52-day wait for phone assessmentLysyk highlighted one case of a client in her 90s living alone in a retirement home who waited 52 days for a phone assessment for physiotherapy and personal support services — "well beyond the three-day timeline for initial contact assessments."
What the law saysThough by law, home-care clients can receive up to 90 hours of personal support services per month, care co-ordinators at the CCACs usually allow a maximum of 60 hours, Lysyk said. The CCACs, which determine home-care needs then contract private providers to deliver the services, are also not consistently conducting site visits to ensure those providers are complying with their contract requirements, Lysyk found. During the last fiscal year Ontario spent $2.5 billion to provide home care to 713,500 clients. The ministry changed the funding formula in 2012, but the CCACs are still receiving different levels of funding. Looking at Local Health Integration Networks, measuring performance largely through the effectiveness of hospitals, Lysyk found that none of the 14 LHINs has ever met all of the targets in 15 performance areas. One of the LHINs hadn't met its wait-time target for MRI scans in six out of eight years, while another hadn't met its hip-replacement wait-time target in seven of eight years, she said. "The ministry responded by relaxing targets for some LHINs, but keeping targets the same, or making them tougher for others," Lysyk said. In the long-term care sector, Lysyk found the ministry did complete comprehensive inspections of Ontario's 630 facilities and will continue to do so annually. But the backlog of critical incident and complaint inspections has doubled between December 2013 and March 2015, from 1,300 to 2,800, Lysyk said. The Health Ministry committed to addressing all of Lysyk's recommendations.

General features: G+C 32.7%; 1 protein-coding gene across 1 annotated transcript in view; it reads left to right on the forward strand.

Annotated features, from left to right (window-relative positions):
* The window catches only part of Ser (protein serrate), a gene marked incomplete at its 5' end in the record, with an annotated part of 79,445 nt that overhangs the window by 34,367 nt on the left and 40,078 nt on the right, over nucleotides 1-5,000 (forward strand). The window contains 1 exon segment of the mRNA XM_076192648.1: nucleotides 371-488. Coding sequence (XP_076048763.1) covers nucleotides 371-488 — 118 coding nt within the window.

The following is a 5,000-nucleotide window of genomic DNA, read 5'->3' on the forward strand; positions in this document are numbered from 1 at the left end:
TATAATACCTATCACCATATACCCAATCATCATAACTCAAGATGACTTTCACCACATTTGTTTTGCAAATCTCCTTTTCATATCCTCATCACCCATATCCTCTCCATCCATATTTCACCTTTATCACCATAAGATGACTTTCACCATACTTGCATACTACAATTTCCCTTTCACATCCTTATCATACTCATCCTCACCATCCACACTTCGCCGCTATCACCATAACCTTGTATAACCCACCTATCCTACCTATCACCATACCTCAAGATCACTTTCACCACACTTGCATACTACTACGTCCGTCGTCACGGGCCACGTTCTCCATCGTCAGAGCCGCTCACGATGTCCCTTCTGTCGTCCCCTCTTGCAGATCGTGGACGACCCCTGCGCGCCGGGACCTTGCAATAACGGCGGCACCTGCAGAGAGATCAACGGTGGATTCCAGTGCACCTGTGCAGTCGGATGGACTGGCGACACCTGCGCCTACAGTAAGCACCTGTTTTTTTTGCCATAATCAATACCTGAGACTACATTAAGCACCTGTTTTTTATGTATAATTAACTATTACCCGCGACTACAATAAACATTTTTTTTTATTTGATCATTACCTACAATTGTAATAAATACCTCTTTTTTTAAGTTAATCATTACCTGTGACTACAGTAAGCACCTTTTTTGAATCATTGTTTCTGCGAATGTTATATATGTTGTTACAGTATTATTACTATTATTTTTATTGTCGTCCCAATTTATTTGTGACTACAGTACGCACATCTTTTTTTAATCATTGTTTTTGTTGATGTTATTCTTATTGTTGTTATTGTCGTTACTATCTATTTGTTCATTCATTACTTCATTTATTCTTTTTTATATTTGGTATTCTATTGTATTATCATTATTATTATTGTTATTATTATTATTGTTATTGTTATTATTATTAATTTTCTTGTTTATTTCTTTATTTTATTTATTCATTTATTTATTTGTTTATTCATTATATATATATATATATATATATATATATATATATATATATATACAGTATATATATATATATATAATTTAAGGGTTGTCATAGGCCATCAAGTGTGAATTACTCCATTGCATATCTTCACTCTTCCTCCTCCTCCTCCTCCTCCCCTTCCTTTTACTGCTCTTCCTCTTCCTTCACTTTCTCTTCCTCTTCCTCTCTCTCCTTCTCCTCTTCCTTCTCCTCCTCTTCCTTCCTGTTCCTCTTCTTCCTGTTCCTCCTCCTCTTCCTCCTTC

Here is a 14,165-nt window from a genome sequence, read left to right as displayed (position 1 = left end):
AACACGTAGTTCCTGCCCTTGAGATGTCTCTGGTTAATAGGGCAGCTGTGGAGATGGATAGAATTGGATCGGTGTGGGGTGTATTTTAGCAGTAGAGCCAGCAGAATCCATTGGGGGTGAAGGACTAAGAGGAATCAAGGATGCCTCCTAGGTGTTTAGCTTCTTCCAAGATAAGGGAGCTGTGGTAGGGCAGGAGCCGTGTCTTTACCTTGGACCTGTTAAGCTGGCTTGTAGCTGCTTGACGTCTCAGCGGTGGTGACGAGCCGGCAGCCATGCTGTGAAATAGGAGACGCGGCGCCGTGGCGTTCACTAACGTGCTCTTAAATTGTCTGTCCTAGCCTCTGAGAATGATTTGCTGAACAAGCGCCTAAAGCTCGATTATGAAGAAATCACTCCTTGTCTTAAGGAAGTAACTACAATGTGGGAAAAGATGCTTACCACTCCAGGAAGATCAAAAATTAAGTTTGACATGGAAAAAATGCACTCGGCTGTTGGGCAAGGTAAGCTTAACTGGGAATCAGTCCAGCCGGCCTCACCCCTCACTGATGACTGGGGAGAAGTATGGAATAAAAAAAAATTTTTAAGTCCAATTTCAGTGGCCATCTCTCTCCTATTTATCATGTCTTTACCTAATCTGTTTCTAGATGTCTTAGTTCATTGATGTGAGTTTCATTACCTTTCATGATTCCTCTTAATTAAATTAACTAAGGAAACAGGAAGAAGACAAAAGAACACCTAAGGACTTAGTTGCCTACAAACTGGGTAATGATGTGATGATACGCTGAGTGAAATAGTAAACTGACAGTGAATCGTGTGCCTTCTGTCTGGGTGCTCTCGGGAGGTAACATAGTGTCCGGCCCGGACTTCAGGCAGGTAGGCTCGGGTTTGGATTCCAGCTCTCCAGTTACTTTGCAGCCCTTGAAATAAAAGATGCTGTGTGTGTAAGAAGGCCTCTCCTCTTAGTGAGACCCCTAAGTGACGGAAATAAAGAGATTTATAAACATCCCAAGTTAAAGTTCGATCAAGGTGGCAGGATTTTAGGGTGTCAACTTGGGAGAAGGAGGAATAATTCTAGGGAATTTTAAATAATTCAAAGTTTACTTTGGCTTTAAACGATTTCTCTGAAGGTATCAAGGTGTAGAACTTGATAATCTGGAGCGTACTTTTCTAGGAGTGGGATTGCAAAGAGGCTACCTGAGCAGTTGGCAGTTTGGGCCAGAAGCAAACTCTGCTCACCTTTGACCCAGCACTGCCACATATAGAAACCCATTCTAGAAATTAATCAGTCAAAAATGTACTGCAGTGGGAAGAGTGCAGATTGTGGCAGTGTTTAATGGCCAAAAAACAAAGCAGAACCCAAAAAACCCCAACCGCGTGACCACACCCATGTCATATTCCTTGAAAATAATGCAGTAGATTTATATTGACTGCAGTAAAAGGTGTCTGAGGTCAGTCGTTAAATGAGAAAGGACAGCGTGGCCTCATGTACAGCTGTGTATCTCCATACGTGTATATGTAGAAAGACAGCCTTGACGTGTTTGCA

Also on HuffPost: